There's another thing I don't get about this Women's Leadership Institute business (of which WLI proper is only the top fish in the bucket). Something that's come up a time or two here at CSPP is that fruitful multiplication is, you know, challenging. That's true whether you do it once or thirteen times, or in a lifetime throughout which that gift is withheld, and regardless of your hermeneutical approach to "be fruitful and multiply."
Now, I am a huge wimp and as such want to get as much sympathy as possible for my pains. So when I hear clucking about women "being allowed" to do more, the first thing I want to ask is what the heck I'm doing right now and why it isn't good enough. Respected eldresses, don't you have the same scars I do? Weren't you as tired as I am? Didn't you feel as alone and overwhelmed and unappreciated? Weren't you flattened by hopelessness when you saw how shamefully unequal you were to this calling? Didn't you have to fight against the pride and contempt that threatened your soul when you considered your hardships in comparison with . . . other people?
But apparently it really isn't good enough. Apparently women need "leadership" too. Kids, you were just an aggravation necessitated by conventionalism, a sidebar to the real me. I suffered purgatorially to sustain your life; raised you hour by lonely hour because that's what people do, but now I'm ready for something that matters. Now that I've got you over with, here come my opportunities and my props. I mean, my ministry and service and stewardship of my unparalleled gifts.
The poor esteem in which the draining work of motherhood is held by mothers is absolutely staggering. I mean, it makes no sense! Demand less, girls! If we say it's not enough, the world is all too eager to wring more out of us. Sheesh!
Anyway. Here's what I like about my husband besides his mad skills and how he looks in a rose chasuble. A while ago I asked him what I'm going to do with myself a million years from now after all these babies grow up and move out. I have a teaching degree but zero desire to use it in any professional sense, not to mention that with all the continuing education and certifications and licenses and whatever other fabricated hoops will exist by that time I'll be pretty un-employable. Visions of becoming a 58 year old Sandwich Artist started dancing in my head.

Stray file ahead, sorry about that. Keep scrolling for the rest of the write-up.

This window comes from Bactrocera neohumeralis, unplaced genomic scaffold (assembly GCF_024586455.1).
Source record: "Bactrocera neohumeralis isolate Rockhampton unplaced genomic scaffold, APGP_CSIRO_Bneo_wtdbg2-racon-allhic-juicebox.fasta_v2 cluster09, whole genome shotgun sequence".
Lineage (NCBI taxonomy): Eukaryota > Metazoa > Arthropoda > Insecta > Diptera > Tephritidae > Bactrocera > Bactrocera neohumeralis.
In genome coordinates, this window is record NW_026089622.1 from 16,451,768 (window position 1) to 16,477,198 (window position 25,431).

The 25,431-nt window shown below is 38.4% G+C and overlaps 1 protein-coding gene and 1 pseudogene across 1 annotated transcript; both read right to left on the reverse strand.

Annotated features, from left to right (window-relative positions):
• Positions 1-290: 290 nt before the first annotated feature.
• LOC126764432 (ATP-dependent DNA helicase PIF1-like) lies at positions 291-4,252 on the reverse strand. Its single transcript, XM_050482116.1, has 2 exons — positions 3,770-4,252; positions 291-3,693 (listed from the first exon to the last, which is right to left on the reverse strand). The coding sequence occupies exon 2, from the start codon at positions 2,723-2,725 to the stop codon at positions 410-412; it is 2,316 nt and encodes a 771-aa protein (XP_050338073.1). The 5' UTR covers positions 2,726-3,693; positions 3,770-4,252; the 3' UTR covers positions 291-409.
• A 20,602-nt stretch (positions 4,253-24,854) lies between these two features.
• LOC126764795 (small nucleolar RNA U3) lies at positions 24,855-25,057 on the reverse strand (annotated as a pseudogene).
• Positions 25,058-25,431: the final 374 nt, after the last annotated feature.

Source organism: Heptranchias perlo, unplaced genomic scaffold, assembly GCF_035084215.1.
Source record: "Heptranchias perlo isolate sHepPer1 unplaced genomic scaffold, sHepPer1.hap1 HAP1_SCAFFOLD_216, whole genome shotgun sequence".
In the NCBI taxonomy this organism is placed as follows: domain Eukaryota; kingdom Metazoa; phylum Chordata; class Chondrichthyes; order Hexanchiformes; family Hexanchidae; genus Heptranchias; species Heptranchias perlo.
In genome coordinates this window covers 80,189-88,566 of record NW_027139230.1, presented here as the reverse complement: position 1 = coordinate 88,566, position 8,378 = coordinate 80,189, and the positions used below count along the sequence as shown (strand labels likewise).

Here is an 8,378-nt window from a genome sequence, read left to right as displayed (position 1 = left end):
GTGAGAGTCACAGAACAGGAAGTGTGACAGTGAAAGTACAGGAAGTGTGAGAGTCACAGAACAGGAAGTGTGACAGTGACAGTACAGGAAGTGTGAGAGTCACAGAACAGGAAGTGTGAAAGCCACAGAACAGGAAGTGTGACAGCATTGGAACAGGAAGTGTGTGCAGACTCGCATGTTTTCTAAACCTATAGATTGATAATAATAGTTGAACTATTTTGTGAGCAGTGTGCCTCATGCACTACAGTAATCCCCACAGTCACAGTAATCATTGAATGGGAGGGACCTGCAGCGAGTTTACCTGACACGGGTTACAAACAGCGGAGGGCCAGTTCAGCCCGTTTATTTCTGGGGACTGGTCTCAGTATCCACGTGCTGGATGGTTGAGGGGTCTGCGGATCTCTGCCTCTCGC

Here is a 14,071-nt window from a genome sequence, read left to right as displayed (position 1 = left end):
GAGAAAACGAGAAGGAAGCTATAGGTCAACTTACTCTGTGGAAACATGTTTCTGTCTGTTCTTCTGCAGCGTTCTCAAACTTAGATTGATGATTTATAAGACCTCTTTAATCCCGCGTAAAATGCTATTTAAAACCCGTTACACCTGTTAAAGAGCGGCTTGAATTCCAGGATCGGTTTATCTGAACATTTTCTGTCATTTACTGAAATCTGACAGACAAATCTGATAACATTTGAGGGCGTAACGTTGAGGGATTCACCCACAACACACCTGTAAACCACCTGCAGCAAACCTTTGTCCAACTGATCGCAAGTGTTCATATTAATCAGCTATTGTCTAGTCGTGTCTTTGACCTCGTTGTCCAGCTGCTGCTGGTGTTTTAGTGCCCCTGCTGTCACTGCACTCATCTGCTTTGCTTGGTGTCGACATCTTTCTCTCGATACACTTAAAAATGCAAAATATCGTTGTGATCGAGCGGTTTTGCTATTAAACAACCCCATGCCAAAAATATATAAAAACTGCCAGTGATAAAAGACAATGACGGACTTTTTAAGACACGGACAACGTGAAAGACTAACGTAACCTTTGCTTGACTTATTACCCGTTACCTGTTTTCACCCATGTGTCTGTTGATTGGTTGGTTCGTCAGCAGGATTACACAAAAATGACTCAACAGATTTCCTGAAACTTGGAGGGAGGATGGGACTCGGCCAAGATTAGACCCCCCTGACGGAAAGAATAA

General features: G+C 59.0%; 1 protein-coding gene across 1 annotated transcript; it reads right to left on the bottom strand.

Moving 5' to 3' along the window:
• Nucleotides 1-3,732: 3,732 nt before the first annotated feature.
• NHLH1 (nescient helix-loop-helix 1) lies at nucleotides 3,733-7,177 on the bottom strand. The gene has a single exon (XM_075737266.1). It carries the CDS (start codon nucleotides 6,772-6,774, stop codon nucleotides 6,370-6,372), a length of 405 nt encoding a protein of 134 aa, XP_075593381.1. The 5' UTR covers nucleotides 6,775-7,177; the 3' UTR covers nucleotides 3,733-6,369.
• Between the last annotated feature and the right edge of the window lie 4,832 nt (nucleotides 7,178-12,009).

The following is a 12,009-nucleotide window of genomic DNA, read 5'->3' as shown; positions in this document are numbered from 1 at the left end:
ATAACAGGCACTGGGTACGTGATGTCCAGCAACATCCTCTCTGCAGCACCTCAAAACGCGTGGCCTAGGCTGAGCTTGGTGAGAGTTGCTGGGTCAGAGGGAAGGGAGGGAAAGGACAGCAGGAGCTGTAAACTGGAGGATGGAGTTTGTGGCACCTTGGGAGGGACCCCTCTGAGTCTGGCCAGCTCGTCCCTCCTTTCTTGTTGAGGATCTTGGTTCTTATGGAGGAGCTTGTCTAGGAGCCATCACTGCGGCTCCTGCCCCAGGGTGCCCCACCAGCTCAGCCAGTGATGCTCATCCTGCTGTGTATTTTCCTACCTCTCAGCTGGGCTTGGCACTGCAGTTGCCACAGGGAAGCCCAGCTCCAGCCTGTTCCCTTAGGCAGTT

Ham ministry is ministry too.
He looked at me like I was an idiot and said, "Read books and make my supper." No speech about using my gifts. No plans for me to finally start contributing to our retirement savings. Not even any bogus encouragement about pursuing my dreams or, worse, getting serious about ministry at long last. He sees what I do, and he knows I've got a break coming one of these decades, DV.
Should God see fit to grant me that break, I certainly look forward to reading books and making supper for my much adored husband. But I also hope to spend lots of time as a postpartum doula for my daughters and daughters-in-law. I hope to spend lots of time with my grandchildren. I hope to pick up some of the slack at our church, wherever that may be, because all churches have slack to pick up.
For now, though, I hope that more sisters in Christ will recognize that the work God has given us most directly and plainly is a fire deliberately appointed to consume the dross of the daughters of Eve; that he intends for us to reap from that work fulfillment rather than discontentment and bitterness; that we would find our identities by utterly losing them; that we would embrace our crosses in humility rather than bloating our grotesque ambition with gaseous pride. Sorry, leading ladies. This is our primary duty, and although I may not always like it, I do love it, for what can one do but love what God has given her?